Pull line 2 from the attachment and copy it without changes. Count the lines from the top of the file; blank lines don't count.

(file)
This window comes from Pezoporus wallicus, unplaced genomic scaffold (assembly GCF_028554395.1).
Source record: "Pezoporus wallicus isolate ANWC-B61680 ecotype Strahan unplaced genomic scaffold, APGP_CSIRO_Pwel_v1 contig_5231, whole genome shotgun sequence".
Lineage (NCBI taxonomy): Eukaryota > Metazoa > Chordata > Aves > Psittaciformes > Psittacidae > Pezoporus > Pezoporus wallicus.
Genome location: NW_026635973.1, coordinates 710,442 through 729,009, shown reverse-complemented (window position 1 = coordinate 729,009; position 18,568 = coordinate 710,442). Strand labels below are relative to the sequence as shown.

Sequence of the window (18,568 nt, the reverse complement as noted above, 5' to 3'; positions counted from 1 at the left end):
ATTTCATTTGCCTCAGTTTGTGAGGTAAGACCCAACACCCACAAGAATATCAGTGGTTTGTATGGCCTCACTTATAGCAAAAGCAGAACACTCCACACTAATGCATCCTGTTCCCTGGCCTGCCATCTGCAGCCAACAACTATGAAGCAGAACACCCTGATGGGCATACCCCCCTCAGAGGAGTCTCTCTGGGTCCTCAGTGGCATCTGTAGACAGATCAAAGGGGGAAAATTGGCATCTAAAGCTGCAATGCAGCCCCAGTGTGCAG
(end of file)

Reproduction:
Source record: "Pezoporus wallicus isolate ANWC-B61680 ecotype Strahan unplaced genomic scaffold, APGP_CSIRO_Pwel_v1 contig_5231, whole genome shotgun sequence".